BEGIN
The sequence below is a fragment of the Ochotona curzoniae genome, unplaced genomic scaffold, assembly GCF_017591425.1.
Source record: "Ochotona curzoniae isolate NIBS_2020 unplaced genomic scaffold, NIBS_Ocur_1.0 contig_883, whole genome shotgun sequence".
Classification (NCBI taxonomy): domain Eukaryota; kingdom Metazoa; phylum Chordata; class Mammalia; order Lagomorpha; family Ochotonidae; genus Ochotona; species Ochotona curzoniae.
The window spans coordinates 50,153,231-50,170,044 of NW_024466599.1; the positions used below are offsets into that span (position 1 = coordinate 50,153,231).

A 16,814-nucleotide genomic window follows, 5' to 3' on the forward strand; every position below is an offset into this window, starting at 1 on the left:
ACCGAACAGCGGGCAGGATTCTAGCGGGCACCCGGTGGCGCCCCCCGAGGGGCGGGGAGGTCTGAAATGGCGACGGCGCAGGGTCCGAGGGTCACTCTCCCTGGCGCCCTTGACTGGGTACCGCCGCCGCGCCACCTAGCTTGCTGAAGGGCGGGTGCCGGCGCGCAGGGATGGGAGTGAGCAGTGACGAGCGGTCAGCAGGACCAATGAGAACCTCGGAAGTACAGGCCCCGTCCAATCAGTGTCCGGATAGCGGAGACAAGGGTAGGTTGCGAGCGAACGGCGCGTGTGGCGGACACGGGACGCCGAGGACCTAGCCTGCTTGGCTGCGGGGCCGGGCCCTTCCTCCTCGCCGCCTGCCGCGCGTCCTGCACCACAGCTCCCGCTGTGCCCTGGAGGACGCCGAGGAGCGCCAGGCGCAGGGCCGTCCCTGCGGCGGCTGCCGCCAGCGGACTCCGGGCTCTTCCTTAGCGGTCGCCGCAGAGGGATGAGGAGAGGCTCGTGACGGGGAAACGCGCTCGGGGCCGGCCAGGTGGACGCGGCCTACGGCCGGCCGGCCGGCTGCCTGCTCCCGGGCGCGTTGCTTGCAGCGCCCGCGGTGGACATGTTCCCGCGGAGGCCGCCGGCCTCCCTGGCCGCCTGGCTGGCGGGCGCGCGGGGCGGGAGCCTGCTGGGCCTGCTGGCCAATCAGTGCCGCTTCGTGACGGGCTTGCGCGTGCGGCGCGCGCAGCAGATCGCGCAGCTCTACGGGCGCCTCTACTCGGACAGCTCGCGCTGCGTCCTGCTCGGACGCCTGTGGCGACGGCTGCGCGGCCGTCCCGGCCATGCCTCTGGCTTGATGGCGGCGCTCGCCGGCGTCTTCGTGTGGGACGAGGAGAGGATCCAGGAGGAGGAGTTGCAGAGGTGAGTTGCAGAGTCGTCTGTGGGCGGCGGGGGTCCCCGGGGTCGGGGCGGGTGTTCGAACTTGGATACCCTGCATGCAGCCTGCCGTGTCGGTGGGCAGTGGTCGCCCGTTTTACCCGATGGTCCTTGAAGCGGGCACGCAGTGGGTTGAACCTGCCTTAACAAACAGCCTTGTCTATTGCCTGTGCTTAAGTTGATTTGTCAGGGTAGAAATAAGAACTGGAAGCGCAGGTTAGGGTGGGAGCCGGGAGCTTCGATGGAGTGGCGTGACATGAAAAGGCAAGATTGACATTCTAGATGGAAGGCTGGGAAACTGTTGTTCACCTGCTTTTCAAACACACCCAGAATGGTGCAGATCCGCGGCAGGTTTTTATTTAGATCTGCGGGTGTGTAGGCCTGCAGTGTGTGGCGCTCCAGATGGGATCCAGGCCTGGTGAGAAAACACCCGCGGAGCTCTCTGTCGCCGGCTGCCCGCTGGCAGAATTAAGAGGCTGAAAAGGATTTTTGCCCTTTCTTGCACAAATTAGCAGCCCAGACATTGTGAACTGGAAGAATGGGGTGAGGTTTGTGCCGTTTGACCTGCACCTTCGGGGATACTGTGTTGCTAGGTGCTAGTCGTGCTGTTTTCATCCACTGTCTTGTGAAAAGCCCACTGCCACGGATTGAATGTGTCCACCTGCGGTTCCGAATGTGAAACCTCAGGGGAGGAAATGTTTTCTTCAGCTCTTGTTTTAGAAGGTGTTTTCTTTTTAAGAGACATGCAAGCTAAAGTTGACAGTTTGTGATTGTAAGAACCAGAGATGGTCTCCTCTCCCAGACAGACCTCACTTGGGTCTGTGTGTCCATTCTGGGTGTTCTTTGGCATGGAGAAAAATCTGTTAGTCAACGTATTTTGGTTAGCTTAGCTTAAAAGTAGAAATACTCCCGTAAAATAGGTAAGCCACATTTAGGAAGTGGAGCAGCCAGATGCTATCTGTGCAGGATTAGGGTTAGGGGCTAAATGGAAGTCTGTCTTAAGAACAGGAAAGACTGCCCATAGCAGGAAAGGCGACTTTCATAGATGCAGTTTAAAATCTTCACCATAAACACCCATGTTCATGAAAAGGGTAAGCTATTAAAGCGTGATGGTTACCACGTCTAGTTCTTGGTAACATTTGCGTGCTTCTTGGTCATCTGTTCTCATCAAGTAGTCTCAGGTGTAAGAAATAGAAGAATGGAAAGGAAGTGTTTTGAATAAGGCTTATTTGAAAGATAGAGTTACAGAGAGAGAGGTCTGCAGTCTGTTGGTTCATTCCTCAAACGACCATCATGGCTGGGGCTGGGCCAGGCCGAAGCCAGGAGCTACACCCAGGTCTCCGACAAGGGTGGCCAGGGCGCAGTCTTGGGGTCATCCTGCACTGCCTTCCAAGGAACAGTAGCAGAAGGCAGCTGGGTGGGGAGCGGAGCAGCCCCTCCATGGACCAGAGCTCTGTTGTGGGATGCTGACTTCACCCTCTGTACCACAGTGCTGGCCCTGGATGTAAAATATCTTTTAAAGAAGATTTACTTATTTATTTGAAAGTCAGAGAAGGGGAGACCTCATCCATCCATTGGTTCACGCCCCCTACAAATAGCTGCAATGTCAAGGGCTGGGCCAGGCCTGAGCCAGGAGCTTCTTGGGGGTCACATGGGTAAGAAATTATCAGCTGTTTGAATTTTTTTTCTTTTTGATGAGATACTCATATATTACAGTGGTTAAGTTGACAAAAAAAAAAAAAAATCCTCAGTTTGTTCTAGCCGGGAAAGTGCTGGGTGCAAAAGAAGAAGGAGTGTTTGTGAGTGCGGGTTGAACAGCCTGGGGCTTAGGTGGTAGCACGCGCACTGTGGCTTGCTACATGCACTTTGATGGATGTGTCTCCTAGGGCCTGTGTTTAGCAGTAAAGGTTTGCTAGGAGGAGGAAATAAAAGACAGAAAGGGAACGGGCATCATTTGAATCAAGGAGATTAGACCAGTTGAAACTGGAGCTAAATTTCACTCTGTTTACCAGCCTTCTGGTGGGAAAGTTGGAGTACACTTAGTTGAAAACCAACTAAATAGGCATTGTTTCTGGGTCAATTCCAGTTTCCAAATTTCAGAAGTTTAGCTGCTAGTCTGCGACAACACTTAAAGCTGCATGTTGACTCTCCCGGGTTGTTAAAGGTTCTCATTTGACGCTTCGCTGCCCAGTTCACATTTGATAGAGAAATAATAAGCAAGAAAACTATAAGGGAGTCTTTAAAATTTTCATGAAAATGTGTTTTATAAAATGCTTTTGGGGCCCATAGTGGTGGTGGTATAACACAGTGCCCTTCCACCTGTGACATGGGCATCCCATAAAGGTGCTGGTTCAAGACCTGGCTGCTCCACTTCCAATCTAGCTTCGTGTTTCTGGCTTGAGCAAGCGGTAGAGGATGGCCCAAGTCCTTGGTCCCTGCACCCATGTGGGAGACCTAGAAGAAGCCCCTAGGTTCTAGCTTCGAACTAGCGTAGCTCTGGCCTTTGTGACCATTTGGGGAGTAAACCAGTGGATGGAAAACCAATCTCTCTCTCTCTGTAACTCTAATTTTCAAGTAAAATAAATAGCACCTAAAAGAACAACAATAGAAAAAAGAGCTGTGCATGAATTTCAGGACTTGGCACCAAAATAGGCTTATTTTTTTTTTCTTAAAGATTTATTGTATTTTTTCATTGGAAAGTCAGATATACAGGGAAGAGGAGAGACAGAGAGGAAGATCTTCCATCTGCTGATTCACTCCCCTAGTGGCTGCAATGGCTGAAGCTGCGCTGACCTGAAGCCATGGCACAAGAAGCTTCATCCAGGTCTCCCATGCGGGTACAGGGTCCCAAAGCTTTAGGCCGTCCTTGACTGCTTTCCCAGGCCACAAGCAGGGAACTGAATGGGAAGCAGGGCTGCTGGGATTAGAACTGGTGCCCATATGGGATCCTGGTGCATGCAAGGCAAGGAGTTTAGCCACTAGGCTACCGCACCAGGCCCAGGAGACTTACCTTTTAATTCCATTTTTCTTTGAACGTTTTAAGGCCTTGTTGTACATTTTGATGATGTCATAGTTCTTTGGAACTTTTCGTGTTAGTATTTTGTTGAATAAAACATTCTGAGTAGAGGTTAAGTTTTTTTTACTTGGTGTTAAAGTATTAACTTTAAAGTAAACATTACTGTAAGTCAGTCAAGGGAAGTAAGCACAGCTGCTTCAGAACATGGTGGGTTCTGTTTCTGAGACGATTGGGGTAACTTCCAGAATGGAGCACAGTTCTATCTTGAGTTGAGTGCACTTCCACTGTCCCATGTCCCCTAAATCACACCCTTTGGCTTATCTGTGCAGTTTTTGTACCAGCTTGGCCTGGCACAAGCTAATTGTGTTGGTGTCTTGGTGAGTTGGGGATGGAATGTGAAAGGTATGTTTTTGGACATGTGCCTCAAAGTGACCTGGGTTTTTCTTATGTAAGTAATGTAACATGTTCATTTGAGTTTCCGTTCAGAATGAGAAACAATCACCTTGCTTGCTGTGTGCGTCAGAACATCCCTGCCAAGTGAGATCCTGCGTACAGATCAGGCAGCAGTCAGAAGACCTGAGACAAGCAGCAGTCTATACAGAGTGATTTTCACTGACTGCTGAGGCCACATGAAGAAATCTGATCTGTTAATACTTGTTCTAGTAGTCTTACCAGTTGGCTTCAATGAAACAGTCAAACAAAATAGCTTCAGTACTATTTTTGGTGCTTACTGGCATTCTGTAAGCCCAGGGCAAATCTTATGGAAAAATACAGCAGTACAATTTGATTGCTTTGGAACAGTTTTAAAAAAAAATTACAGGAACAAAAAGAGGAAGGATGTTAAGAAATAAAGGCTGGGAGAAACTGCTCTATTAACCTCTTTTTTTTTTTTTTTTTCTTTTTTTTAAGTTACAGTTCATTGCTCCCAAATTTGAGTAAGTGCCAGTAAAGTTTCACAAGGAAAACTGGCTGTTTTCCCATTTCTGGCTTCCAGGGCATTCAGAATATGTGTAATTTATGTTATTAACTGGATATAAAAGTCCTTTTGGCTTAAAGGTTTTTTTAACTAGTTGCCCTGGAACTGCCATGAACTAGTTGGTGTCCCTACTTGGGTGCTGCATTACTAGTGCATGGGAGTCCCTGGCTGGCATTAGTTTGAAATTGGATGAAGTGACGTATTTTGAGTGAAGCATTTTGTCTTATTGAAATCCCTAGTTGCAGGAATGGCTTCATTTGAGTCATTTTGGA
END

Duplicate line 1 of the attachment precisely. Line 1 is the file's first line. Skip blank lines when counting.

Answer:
The sequence below is a fragment of the Ochotona curzoniae genome, unplaced genomic scaffold, assembly GCF_017591425.1.